Welcome to the ON-OFF Animated Series

This mini-animated video series was created to explain quickly, easily and with fun the content of the eight (8) educational workshops and learn how to prevent cyber gender-based violence . For this purpose, we create animated characters that explain the usefulness of each topic of the workshops and how it can be applied and implemented. Let’s meet our animated characters! 

Antonio - 42 years old, Father

The proud father of two children and an educator, Antonio realized the importance of his role in shaping his students form perceptions. Seeing the struggle of his son, Claudio, he became a vocal advocate of gender equality and an activist against online GBV in the school community of their town.

Selma -15 years old, Old Sister

 A teenager with many worries, she is a professional dancer and has many hobbies. She has been very worried about her brother, seeing him fall victim to the bad behaviors of the boys in the class. She decided to team up with her dad, Antonio and create a campaign to inform and raise awareness about gender identities in children and the damaging effects of online gender-based violence. She wishes to become an engineer.

Claudio -12 years old

Enjoys both playing football with friends and doing embroidery and handicrafts. Never had any issues with his classmates, until the boys in his class saw him dressed in his sister’s dress and dancing with her. For the last month, he has been the victim of online gender-based violence, after he openly said in the class, he believes to be gender-fluid. He has received threatening messages and he was kicked out of the football team. He wants to open his own sports club for disadvantaged children when he grows up.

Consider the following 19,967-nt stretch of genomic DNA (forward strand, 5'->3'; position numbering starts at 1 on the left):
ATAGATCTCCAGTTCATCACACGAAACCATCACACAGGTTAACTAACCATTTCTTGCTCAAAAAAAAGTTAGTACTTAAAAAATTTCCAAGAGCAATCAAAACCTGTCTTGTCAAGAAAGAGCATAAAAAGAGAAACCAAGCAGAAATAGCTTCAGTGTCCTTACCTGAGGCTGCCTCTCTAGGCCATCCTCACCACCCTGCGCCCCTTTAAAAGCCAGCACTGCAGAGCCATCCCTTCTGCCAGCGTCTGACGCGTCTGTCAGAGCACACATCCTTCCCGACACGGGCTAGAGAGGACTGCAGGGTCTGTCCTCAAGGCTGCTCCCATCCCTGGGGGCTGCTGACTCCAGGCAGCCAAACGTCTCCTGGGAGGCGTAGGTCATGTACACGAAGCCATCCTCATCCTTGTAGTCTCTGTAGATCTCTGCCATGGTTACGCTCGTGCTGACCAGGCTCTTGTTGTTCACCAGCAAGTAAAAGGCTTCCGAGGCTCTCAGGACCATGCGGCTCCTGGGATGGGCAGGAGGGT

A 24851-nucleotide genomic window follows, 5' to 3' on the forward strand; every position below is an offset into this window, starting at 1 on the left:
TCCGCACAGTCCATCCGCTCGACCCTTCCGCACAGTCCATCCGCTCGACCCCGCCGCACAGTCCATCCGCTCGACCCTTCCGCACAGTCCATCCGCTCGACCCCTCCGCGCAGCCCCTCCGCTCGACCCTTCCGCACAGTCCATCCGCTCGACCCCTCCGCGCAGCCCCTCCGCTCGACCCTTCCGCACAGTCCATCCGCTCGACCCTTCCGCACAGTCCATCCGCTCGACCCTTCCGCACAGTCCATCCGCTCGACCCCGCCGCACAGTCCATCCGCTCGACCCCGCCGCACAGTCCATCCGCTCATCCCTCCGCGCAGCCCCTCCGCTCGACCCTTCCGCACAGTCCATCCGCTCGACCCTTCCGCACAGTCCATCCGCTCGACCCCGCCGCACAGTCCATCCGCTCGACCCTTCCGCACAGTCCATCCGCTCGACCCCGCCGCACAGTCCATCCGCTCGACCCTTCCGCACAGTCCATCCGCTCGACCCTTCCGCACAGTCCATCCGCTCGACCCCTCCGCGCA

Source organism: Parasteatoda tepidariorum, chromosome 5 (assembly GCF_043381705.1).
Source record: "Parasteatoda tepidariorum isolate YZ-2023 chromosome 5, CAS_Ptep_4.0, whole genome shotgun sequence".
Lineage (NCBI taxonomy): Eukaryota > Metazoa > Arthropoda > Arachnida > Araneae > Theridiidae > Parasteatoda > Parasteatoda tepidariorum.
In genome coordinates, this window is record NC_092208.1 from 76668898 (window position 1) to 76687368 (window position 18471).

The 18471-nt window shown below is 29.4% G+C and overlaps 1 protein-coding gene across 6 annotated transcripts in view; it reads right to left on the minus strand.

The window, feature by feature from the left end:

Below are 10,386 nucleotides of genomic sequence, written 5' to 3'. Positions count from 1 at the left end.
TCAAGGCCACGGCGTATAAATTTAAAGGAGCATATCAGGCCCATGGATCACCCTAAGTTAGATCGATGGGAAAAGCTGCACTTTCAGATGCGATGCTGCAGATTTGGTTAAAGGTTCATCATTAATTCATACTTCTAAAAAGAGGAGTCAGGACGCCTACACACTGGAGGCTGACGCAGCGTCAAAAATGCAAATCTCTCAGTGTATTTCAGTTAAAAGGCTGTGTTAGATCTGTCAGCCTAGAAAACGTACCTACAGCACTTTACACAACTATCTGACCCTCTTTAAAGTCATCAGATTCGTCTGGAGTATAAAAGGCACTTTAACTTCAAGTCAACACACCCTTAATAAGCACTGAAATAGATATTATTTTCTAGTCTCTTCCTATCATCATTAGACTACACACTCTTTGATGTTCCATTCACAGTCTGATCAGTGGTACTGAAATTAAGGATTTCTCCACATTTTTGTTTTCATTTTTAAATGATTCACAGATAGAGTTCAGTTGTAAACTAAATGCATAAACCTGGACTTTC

Nura - 34 years old, Mother

His name means “filled with light in Arabic” and she brings light to everyone around her. She is a lawyer with high credentials in their town and she is usually very busy in between courts and cases. She is famous for her integrity and lately, she joined the movement of her family, by creating the Parents association for Rainbow children. More than 500 members have already joined it voluntarily. It comprises many professionals and it offers legal counsel and psychological to children affected by online GBV. It is also a space for sharing experiences and getting an education on the topics of gender and online violence.